This year marks the 100th anniversary of the birth of Elizabeth Bishop, one of the finest poets of the twentieth century. One of my favorite things about her is how she wandered up and down the Western Hemisphere throughout her life: born in Massachussetts and raised largely in Nova Scotia, she traveled widely in Europe, North Africa, and South America, settling in Brazil, the Florida Keys, and ultimately, Boston, where she passed away in 1979. (Read more of Bishop’s biography at the Academy of American Poet’s website.)
I think poetry is too often associated with major urban centers, and I tend to get excited about writers who have spent their lives and energies elsewhere, unmoored from the major centers of publication. That’s not to say that Bishop was a hermit or that she rejected the allure of big city literary culture. To the contrary, although she did not publish widely, she was a frequent contributor to The New Yorker in her day.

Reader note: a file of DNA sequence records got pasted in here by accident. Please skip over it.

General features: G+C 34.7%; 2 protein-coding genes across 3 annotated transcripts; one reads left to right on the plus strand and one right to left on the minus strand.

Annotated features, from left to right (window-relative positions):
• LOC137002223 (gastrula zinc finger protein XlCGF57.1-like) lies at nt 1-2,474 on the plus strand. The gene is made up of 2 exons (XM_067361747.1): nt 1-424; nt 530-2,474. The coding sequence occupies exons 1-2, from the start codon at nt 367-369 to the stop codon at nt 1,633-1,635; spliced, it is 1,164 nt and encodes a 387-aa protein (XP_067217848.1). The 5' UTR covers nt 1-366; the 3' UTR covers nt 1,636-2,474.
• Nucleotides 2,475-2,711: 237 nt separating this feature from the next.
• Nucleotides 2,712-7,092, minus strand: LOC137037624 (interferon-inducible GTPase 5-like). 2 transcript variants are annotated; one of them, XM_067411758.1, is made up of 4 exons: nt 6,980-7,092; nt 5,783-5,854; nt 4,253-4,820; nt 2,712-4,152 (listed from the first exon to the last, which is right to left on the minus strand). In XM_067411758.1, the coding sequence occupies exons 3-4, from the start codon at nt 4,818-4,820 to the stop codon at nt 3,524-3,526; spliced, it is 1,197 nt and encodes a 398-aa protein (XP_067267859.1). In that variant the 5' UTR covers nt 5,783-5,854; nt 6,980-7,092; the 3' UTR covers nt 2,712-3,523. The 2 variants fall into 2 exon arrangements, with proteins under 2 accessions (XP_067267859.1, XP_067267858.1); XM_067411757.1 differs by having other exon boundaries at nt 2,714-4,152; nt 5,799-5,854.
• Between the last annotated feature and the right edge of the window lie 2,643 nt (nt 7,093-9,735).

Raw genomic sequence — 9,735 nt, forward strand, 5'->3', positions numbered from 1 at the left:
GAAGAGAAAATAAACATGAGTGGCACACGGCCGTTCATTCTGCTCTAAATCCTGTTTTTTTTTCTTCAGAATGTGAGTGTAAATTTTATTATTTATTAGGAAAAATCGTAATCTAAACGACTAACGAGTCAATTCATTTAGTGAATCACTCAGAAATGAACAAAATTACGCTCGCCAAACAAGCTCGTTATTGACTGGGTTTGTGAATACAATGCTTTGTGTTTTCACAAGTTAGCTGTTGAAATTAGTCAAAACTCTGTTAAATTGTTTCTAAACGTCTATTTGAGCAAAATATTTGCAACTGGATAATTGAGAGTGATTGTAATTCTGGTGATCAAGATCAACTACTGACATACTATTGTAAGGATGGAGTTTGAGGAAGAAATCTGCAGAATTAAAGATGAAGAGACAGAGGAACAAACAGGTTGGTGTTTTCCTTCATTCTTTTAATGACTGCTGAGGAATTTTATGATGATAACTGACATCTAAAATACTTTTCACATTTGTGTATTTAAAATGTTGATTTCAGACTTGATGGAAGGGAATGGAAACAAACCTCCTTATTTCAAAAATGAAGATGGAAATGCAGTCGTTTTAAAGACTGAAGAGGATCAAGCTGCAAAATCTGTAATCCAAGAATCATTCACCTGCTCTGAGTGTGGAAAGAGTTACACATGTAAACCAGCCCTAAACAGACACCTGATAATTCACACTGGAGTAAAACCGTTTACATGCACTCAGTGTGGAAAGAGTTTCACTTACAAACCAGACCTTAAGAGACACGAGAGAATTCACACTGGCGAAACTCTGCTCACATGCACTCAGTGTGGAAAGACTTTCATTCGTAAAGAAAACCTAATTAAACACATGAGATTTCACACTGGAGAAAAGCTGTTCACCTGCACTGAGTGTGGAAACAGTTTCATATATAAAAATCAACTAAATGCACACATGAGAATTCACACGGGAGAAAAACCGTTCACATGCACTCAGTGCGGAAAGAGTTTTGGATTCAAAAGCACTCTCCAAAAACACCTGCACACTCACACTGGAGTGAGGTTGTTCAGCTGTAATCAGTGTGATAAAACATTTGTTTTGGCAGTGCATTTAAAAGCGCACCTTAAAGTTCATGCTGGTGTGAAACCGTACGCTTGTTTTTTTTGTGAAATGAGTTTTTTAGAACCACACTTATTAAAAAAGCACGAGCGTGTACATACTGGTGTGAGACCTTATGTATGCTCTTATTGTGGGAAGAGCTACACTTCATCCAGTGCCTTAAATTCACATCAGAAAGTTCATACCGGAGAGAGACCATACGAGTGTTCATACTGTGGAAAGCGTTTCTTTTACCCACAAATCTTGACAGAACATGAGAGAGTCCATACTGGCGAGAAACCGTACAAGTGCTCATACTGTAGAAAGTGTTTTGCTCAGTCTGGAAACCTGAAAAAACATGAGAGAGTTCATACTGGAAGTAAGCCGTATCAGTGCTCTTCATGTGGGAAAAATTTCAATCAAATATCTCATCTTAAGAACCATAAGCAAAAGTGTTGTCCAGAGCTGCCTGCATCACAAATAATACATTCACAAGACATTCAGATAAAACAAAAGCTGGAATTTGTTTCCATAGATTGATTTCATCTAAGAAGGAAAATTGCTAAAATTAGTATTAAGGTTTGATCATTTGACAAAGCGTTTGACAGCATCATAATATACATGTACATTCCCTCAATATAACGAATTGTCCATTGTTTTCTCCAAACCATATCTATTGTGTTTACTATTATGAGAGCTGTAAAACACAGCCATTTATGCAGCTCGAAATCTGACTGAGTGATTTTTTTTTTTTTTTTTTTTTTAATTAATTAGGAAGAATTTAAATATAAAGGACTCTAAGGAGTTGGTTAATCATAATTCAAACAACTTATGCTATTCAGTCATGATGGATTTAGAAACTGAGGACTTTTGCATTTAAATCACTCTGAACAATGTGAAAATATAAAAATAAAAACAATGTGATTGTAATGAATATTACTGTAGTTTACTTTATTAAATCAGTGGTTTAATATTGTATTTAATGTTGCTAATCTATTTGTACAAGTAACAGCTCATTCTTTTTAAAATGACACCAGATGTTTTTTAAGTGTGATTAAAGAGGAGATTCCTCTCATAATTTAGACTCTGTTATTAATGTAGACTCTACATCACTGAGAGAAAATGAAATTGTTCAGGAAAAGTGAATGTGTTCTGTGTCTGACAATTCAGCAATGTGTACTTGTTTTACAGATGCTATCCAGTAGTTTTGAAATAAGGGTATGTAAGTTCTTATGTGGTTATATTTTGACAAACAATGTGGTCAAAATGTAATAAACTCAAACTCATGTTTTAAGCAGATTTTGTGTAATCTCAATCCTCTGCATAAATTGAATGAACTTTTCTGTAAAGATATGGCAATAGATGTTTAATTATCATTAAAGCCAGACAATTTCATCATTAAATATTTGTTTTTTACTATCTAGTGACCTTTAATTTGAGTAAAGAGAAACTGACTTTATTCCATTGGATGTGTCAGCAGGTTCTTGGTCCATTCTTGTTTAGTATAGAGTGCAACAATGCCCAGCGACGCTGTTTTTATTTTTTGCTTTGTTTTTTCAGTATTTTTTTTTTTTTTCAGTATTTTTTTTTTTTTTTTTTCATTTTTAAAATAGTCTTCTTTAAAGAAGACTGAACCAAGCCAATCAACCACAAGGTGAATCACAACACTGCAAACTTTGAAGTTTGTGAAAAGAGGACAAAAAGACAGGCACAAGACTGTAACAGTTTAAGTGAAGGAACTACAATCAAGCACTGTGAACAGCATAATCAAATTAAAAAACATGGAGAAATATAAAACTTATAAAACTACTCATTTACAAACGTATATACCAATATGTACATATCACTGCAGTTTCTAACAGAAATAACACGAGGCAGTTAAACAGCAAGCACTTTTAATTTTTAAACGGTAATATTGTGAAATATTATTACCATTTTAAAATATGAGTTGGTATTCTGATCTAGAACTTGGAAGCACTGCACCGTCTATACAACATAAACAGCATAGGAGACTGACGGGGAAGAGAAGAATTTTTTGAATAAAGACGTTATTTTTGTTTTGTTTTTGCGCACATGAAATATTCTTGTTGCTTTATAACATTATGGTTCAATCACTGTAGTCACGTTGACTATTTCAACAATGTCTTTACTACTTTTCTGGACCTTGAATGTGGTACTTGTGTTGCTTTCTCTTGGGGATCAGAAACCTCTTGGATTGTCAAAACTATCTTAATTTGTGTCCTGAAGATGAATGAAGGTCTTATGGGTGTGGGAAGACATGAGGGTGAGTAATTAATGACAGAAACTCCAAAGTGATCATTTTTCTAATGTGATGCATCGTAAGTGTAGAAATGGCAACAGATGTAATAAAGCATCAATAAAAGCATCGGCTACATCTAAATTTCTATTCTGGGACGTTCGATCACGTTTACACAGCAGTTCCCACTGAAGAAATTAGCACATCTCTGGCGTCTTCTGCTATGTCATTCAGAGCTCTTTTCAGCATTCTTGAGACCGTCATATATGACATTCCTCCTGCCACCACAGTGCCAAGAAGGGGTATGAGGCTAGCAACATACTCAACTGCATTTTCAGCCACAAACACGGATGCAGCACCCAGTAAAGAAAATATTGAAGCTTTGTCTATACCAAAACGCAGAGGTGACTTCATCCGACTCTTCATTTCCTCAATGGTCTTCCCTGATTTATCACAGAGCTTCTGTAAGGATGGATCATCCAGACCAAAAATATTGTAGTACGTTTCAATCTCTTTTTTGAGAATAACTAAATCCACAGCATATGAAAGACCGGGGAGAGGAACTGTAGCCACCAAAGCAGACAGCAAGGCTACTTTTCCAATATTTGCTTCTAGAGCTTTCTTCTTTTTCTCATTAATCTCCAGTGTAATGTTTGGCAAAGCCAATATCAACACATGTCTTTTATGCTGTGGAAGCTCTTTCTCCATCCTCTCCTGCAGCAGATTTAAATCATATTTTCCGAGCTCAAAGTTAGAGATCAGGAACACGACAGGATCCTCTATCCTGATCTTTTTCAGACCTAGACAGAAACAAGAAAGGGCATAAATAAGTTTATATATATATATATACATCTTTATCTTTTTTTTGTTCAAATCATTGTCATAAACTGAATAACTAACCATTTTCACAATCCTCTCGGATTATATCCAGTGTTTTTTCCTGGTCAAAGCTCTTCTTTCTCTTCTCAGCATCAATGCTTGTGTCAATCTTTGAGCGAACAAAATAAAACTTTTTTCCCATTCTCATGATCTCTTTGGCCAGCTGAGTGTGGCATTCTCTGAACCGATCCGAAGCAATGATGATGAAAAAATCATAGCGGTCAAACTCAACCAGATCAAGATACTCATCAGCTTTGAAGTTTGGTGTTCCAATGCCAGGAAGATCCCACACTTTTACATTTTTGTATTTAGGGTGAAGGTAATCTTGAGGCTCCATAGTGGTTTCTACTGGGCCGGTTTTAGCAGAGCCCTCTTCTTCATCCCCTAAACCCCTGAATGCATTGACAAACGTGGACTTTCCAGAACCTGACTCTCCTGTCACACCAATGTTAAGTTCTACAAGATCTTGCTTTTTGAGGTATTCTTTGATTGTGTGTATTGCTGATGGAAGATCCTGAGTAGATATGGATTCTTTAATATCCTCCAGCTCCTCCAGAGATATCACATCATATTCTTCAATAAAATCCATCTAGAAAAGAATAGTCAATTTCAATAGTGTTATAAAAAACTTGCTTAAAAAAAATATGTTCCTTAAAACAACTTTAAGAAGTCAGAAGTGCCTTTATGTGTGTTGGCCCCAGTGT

Editor and poet Joelle Biele will soon publish, Elizabeth Bishop and The New Yorker: The Complete Correspondence. Now Biele is giving the letters another look and adapting them for performance as a play. I’m looking forward to reading the part of Bishop at an upcoming workshop reading in New York. If you’re a Bishop fan, I hope you’ll join us to learn more about this phase of her career and contribute to the discussion about adapting this material for the stage.
“Staging Elizabeth Bishop’s Letters”
Tuesday, October 5, 6:30pm
Martin E. Segal Theatre Center
The CUNY Graduate Center, 365 Fifth Avenue, New York, NY
Following the performance, moderator Leah Souffrant will invite audience members to evaluate the translation of the epistolary to the performed, letter writing as performance, and the relationships between writers, editors, and their audience.